Detection and characterisation of two missense mutations at a cleavage site in the factor VIII light chain

Thromb Res. 1991 Feb 1;61(3):225-34. doi: 10.1016/0049-3848(91)90098-h.


Haemophilia A is an X-linked bleeding disorder caused by a deficiency of factor VIII. As an essential cofactor in the intrinsic clotting cascade, factor VIII is activated and subsequently inactivated by proteolytic cleavages involving factor IIa (thrombin), factor Xa and activated protein C (APC). Investigation of the thrombin cleavage sites at amino acids 372 and 1689 of the factor VIII protein by oligonucleotide screening, DNA amplification and direct sequencing, enabled us to identify two missense mutations in 441 unrelated haemophiliacs. A C-to-T transition, which leads to the substitution of cysteine for arginine at position 1689, was found in a severely affected patient and a previously undescribed G-to-A substitution, causing replacement of arginine1689 with histidine, was found in a patient with mild disease.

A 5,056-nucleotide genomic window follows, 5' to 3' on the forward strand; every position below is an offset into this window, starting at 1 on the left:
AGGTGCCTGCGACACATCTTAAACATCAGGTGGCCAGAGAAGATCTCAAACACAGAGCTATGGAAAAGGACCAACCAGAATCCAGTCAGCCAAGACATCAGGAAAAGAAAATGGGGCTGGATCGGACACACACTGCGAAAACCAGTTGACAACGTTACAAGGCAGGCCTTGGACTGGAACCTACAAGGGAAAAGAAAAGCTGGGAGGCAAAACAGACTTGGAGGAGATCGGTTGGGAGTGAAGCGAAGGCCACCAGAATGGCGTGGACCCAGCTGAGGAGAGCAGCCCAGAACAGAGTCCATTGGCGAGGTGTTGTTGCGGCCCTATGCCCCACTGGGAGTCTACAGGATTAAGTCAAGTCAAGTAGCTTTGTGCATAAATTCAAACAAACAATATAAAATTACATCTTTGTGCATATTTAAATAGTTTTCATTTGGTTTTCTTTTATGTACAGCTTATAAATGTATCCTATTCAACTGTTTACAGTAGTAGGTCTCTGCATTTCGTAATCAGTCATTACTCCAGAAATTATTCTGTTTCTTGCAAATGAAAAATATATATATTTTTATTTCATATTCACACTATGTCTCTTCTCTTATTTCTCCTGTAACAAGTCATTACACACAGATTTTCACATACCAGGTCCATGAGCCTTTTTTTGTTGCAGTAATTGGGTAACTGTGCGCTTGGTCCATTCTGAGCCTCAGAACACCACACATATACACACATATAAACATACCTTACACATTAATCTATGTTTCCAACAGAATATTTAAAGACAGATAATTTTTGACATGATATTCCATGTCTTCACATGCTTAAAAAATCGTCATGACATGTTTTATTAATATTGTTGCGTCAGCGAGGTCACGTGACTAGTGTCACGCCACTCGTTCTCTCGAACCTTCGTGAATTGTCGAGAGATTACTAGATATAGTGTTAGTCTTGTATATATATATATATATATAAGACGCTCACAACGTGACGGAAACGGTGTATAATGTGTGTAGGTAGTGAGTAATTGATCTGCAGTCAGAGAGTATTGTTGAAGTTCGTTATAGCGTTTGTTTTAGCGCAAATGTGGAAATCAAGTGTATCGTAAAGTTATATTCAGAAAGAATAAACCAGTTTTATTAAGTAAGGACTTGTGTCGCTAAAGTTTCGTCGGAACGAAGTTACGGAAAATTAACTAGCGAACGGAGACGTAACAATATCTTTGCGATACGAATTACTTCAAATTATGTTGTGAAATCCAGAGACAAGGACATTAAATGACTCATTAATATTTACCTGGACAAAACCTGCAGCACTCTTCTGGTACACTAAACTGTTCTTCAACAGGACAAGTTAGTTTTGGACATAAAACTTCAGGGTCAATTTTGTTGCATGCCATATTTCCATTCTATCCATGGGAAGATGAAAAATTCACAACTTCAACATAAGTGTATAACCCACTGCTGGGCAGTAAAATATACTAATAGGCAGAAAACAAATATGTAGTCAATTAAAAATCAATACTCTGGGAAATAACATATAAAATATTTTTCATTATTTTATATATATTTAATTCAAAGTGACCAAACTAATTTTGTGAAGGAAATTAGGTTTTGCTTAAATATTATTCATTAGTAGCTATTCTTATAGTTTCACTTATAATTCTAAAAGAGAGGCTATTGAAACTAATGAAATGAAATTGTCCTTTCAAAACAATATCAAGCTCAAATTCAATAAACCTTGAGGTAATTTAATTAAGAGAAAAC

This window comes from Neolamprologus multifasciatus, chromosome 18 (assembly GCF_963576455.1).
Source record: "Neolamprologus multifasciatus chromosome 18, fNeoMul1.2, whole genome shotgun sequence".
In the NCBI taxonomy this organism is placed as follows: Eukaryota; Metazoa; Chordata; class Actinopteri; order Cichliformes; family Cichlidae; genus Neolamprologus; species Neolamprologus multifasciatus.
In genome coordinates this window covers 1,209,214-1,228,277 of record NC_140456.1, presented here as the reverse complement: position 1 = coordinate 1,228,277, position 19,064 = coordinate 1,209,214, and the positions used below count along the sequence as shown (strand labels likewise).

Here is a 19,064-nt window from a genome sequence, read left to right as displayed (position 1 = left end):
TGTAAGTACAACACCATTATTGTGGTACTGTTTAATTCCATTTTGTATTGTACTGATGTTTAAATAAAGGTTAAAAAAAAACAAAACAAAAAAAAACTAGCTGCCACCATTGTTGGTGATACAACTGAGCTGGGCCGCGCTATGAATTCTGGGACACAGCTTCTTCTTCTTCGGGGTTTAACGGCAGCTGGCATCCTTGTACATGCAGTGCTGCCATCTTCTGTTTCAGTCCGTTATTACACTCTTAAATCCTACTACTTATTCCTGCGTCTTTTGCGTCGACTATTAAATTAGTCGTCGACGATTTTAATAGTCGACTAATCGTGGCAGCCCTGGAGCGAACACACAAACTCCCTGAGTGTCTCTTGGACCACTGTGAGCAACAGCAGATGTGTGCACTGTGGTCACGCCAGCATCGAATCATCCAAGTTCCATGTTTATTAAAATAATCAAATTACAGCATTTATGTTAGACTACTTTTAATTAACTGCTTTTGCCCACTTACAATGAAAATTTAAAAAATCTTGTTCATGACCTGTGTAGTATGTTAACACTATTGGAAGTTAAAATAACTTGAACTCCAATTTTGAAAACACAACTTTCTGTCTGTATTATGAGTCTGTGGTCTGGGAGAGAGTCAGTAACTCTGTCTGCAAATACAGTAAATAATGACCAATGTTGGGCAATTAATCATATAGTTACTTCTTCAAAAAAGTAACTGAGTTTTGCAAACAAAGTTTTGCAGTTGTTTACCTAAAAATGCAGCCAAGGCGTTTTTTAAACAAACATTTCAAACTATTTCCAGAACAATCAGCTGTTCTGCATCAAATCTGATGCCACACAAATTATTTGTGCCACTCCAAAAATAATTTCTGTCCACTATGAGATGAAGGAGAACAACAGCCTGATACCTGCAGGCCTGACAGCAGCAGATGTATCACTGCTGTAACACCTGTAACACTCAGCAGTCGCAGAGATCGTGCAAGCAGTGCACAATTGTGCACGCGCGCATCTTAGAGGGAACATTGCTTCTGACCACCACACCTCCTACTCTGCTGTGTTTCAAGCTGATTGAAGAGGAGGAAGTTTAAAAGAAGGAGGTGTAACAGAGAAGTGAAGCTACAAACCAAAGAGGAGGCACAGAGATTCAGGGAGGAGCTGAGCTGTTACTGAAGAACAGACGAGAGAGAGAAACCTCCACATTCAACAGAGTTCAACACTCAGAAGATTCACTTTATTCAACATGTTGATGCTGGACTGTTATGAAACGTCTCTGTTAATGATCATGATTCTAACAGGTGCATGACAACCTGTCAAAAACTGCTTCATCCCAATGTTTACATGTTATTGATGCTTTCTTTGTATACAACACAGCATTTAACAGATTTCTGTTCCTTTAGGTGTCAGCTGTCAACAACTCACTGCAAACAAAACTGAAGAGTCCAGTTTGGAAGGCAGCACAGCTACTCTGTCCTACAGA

Publication types

  • Research Support, Non-U.S. Gov't

MeSH terms

  • Base Sequence
  • Blotting, Southern
  • DNA
  • DNA Mutational Analysis
  • DNA Restriction Enzymes
  • Factor VIII / genetics*
  • Genetic Markers
  • Hemophilia A / classification
  • Hemophilia A / genetics*
  • Humans
  • Molecular Sequence Data
  • Mutation / genetics*
  • Mutation / physiology
  • Oligonucleotide Probes
  • Restriction Mapping


  • Genetic Markers
  • Oligonucleotide Probes
  • Factor VIII
  • DNA
  • DNA Restriction Enzymes